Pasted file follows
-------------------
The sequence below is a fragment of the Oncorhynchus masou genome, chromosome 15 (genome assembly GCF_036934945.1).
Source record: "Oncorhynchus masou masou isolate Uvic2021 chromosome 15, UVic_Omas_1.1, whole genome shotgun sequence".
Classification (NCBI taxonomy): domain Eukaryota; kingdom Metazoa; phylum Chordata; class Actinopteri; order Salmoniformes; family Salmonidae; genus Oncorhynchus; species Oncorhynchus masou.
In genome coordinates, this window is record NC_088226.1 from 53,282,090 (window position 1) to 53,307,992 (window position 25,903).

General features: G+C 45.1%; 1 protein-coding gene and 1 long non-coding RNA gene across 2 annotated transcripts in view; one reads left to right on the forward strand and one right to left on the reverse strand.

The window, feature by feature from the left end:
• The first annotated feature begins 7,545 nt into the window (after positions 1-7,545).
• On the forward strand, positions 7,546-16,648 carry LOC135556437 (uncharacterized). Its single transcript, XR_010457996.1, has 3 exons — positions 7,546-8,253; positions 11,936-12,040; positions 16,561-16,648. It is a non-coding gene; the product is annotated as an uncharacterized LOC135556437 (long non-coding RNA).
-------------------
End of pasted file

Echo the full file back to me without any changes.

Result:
The sequence below is a fragment of the Oncorhynchus masou genome, chromosome 15 (genome assembly GCF_036934945.1).
Source record: "Oncorhynchus masou masou isolate Uvic2021 chromosome 15, UVic_Omas_1.1, whole genome shotgun sequence".
Classification (NCBI taxonomy): domain Eukaryota; kingdom Metazoa; phylum Chordata; class Actinopteri; order Salmoniformes; family Salmonidae; genus Oncorhynchus; species Oncorhynchus masou.
In genome coordinates, this window is record NC_088226.1 from 53,282,090 (window position 1) to 53,307,992 (window position 25,903).

General features: G+C 45.1%; 1 protein-coding gene and 1 long non-coding RNA gene across 2 annotated transcripts in view; one reads left to right on the forward strand and one right to left on the reverse strand.

The window, feature by feature from the left end:
• The first annotated feature begins 7,545 nt into the window (after positions 1-7,545).
• On the forward strand, positions 7,546-16,648 carry LOC135556437 (uncharacterized). Its single transcript, XR_010457996.1, has 3 exons — positions 7,546-8,253; positions 11,936-12,040; positions 16,561-16,648. It is a non-coding gene; the product is annotated as an uncharacterized LOC135556437 (long non-coding RNA).